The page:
Bargain hunters are being enticed out of their bunkers after the massive volatility that has rocked world markets in recent weeks.
On Friday, the benchmark S&P/ASX200 index closed 30.3 points, or 0.58 per cent, higher at 5,263.6 points. The broader All Ordinaries index was up 32.1 points, or 0.61 per cent, at 5,274.7.
AMP Capital’s chief economist Shane Oliver said the Australian market finished last week down 16 per cent from its 2015 high as part of a broad global sell-off led by worries about China and the possibility of a US rate hike in September.
“We have seen fairly sharp falls on markets, between 10 to 20 per cent in the major developed markets and in the emerging world the falls are even steeper, and we have seen value return to some degree,” Dr Oliver told AAP on Sunday.
“I think it is too early to say the volatility is completely over but there are some positive signs out there … and that will probably provide some opportunity for investors to hunt for bargains.”
The futures market (up 12 points) indicates a 10- to 15-point rise at Monday’s local open.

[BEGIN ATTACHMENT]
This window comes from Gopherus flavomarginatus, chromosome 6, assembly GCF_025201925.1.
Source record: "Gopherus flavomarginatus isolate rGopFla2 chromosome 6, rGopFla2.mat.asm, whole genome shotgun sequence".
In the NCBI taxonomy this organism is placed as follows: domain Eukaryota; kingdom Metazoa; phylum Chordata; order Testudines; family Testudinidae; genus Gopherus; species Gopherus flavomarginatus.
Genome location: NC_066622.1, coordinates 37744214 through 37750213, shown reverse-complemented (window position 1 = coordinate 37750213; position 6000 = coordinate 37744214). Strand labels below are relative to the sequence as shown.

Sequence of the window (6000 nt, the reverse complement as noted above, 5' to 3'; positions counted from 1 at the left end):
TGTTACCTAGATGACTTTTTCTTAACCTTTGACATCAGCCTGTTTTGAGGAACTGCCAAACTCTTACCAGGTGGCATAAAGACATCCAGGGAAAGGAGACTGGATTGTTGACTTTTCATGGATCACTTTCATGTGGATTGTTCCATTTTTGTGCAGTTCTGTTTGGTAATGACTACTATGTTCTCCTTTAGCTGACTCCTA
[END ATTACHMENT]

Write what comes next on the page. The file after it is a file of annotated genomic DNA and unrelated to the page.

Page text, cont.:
It follows an Australian profit reporting season that was “a little disappointing”, with only 43 per cent of companies revealing better than expected results, Dr Oliver said.
In a busy week ahead for data, key figures on the strength of the Chinese and US economies are due on Tuesday.
On Friday, there will be US payroll employment data for August, which will be pivotal to the Fed’s decision on whether to raise US official interest rates.
Australia’s Reserve Bank meets on Tuesday and is widely expected to keep rates on hold.
Australian GDP data is due on Wednesday and Dr Oliver says if this undershoots the consensus 0.4 per cent, it will add to the case for a further cut to interest rates, possibly in November.
The Australian dollar closed on Friday at 71.67 US cents after plumbing 70.5 US cents during the week.
“The broad trend in the Aussie dollar is likely to remain down, particularly if those GDP numbers are weaker than expected on Wednesday and expectations of another interest rate cut start to strengthen,” Dr Oliver said.
“We could be headed into the 60s (US cents). It’s just a question of when.”